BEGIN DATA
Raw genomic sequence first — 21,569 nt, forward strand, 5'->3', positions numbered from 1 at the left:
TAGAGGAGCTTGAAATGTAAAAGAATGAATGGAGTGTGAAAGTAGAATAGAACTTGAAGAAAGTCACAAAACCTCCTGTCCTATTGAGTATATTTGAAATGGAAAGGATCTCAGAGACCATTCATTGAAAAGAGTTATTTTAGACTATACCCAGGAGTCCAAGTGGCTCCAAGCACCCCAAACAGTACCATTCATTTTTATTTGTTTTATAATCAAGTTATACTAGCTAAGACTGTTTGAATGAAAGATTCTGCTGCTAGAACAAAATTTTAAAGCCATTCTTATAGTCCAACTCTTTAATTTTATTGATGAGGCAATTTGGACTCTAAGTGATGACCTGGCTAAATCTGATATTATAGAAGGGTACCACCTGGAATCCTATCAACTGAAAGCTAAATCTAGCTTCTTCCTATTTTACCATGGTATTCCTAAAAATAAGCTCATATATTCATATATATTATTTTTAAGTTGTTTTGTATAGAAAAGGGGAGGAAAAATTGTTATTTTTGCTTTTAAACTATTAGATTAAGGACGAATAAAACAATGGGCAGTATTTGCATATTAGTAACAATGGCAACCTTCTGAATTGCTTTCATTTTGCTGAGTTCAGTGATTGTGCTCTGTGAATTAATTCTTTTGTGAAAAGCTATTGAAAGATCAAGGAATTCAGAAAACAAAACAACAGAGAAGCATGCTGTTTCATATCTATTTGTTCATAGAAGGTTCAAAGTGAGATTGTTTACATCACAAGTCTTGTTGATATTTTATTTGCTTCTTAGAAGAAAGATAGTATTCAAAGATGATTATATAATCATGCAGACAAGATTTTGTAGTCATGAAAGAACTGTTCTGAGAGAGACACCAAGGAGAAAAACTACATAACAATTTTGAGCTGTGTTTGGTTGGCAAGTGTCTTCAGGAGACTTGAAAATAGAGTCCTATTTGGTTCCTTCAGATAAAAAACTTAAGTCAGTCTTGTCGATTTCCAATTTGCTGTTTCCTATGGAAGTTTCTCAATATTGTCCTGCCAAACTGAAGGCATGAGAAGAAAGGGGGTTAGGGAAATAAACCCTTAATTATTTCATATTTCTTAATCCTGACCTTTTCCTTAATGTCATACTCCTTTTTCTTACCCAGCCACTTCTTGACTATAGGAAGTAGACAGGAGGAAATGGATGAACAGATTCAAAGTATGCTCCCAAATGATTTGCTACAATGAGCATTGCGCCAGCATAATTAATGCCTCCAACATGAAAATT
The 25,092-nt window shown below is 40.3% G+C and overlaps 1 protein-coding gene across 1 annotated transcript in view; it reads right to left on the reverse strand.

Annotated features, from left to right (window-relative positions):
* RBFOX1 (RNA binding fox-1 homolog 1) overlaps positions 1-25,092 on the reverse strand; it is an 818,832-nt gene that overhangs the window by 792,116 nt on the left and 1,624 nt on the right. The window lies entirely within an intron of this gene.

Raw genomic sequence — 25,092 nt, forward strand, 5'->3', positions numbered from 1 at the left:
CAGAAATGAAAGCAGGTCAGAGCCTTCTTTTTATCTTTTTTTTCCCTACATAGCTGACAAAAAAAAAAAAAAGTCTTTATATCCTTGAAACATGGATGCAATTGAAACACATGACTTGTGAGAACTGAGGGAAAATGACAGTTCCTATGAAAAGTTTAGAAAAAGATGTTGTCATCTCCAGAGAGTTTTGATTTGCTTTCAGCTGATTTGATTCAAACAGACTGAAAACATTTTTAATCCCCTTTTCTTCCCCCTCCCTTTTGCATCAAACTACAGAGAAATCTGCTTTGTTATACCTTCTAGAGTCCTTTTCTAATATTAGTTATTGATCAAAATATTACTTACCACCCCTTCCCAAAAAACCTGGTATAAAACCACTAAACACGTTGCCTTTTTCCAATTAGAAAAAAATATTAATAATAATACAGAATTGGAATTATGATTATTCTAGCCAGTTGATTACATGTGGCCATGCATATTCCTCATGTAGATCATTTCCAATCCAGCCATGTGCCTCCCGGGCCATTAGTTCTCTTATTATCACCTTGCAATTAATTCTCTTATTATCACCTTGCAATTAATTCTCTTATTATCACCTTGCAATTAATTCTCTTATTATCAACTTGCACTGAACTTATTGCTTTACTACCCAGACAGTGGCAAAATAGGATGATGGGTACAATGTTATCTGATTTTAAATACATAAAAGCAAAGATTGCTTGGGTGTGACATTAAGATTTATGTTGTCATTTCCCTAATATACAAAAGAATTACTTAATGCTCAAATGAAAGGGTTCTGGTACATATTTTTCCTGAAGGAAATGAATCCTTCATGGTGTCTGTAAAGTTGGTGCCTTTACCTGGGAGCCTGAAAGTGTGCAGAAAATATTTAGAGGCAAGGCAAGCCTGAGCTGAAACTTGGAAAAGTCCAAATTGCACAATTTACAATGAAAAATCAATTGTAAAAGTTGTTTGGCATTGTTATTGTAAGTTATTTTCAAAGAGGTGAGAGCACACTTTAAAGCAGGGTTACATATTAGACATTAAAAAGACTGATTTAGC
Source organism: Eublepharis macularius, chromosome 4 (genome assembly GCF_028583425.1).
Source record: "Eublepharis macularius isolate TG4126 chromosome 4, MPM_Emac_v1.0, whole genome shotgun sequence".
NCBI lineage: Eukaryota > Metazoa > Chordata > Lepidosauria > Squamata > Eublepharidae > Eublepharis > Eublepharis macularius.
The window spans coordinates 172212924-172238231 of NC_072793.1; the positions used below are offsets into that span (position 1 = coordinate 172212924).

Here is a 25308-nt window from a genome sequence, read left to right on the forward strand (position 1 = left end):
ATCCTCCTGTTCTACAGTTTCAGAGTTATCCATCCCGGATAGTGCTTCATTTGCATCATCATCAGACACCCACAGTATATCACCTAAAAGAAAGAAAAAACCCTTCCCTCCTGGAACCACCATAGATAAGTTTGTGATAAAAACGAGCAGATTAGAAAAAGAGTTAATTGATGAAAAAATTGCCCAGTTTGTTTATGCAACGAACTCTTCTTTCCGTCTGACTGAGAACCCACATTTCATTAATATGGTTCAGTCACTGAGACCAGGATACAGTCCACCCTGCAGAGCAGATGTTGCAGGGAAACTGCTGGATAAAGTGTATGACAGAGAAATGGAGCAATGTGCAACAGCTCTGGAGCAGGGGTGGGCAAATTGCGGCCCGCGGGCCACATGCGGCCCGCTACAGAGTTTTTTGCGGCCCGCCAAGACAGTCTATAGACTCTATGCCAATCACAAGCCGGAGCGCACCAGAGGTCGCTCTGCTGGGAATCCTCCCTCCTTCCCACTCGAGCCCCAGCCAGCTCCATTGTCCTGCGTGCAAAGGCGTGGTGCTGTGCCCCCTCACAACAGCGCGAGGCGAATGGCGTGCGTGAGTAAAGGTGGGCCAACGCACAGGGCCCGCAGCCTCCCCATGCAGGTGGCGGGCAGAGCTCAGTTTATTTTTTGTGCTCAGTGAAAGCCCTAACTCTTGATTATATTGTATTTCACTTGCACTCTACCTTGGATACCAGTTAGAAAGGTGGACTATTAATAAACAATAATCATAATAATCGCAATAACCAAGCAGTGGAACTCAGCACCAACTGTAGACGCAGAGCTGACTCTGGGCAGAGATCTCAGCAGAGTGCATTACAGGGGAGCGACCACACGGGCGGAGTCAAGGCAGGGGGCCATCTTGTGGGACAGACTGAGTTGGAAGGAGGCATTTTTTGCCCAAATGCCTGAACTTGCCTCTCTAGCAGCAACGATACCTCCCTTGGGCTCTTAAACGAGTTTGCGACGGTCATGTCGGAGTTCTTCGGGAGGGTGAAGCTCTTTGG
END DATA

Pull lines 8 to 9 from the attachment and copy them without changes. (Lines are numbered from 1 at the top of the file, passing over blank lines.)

Source organism: Eublepharis macularius, chromosome 4 (genome assembly GCF_028583425.1).
Source record: "Eublepharis macularius isolate TG4126 chromosome 4, MPM_Emac_v1.0, whole genome shotgun sequence".